<p></p>
<p></p> Dear Vincent, I took your art…tag:www.datasciencecentral.com,2014-03-23:6448529:Comment:1546122014-03-23T15:44:21.772ZSebastian Sohrhttps://www.datasciencecentral.com/profile/SebastianSohr
<p>Dear Vincent, I took your article as an incentive to refresh my knowledge on regression.</p>
<p>I came across the following points:</p>
<p>Part 1 (beautiful case).</p>
<p>I think the prerequisites are so strong that your simple solution is identical with the linear regression solution:</p>
<p>Let X = ( X_1... X_n ) . E(X_i) = 0 (expectation), cov(X_i, X_j) for i < j means that the X_i are orthogonal:</p>
<p>X' X = diag ( var(X_1), ..., var(X_n) ) where X' is the transposed matrix and…</p>
<p>Dear Vincent, I took your article as an incentive to refresh my knowledge on regression.</p>
<p>I came across the following points:</p>
<p>Part 1 (beautiful case).</p>
<p>I think the prerequisites are so strong that your simple solution is identical with the linear regression solution:</p>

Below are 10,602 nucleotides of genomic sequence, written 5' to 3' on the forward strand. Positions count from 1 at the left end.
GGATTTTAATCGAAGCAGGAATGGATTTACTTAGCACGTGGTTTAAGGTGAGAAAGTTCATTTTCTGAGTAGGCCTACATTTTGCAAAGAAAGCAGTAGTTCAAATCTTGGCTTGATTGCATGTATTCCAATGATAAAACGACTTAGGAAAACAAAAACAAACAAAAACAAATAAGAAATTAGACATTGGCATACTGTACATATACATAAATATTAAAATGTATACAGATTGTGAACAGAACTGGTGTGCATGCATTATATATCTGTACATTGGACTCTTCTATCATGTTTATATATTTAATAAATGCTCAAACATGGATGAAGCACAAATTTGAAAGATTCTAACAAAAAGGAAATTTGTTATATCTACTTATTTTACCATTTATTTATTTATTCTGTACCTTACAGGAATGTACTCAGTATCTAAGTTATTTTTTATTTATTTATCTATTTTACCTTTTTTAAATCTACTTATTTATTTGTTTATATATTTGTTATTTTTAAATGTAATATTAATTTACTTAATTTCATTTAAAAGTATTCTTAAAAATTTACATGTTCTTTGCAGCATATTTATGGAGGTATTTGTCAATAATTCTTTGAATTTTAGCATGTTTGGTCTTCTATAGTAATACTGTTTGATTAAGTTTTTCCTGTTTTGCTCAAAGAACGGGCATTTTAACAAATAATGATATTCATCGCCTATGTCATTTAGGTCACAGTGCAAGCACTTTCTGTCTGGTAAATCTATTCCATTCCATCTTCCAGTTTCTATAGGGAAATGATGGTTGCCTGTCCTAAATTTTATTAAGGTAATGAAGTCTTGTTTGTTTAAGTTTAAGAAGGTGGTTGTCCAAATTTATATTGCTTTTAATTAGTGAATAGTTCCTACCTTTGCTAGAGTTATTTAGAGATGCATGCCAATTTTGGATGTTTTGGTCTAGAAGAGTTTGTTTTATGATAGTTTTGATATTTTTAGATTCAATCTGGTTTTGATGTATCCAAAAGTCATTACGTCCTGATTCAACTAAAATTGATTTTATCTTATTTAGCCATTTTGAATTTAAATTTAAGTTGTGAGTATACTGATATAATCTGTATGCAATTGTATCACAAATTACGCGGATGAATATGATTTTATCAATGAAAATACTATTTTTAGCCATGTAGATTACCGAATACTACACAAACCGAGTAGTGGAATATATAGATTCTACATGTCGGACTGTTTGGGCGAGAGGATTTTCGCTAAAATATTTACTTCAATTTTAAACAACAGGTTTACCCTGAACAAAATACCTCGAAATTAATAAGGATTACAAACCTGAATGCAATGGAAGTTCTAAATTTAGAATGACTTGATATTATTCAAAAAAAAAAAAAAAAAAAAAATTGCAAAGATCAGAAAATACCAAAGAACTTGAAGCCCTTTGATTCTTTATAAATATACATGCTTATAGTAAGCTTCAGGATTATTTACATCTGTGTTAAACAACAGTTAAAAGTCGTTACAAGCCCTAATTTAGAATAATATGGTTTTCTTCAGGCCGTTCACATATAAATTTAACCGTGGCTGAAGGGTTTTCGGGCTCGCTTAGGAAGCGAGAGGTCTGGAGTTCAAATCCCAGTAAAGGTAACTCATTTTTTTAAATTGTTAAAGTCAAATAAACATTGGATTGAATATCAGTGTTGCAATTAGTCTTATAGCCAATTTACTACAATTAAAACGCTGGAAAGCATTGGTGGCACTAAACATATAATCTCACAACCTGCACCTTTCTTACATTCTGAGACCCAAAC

<p>Let X = ( X_1... X_n ) . E(X_i) = 0 (expectation), cov(X_i, X_j) for i < j means that the X_i are orthogonal:</p>
<p>X' X = diag ( var(X_1), ..., var(X_n) ) where X' is the transposed matrix and diag(...) denotes the diagonal matrix.</p>
<p>Also, you have X'Y = ( cov(Y, X_1),...,cov(Y, X_n) ).</p>
<p>Taking the linear regression solution a = (X' X)^{-1} X'Y, where (...)^{-1} denotes the inverse matrix, you get exactly</p>
<p>a_i = cov(Y, X_i) / var(X_i).</p>
<p></p>
<p>Part 2.</p>
<p>I think, correlated X_i's are not ugly. They contain observation in such a way that there entries X_j,i (j=1,...,number of observations belong to the same entity (e.g. the same patient) for the same j. These almost always should be correlated. Concluding from this that linear regression does not work sounds a little bit strong for me.</p>
<p>Concerning the multiplier M : It is not 1 in the beautiful case. If you take n = number of obs here, X is invertible, therefore we have for the linear regression solution which minimizes Z</p>
<p>Y - Xa = Y - X(X'X)^{-1}X'Y = X X^{-1}X'^{-1}X'Y = Y - Y = 0.</p>
<p>Another remark:</p>
<p>If your method is correct and delivers the exact solution in the deterministic case (Z = 0), it should also apply to linear equation systems of the form y = Xa. Your formula also delivers the inverse of a matrix X.</p>
<p>All linear algebra textbooks have to be rewritten ;-) .</p>
<p>If I'm wrong somewhere or everywhere, please tell.</p>
<p></p> Vincent, thanks for sharing t…tag:www.datasciencecentral.com,2014-03-17:6448529:Comment:1528162014-03-17T20:13:57.629ZJean-Marc Patenaudehttps://www.datasciencecentral.com/profile/JeanMarcPatenaude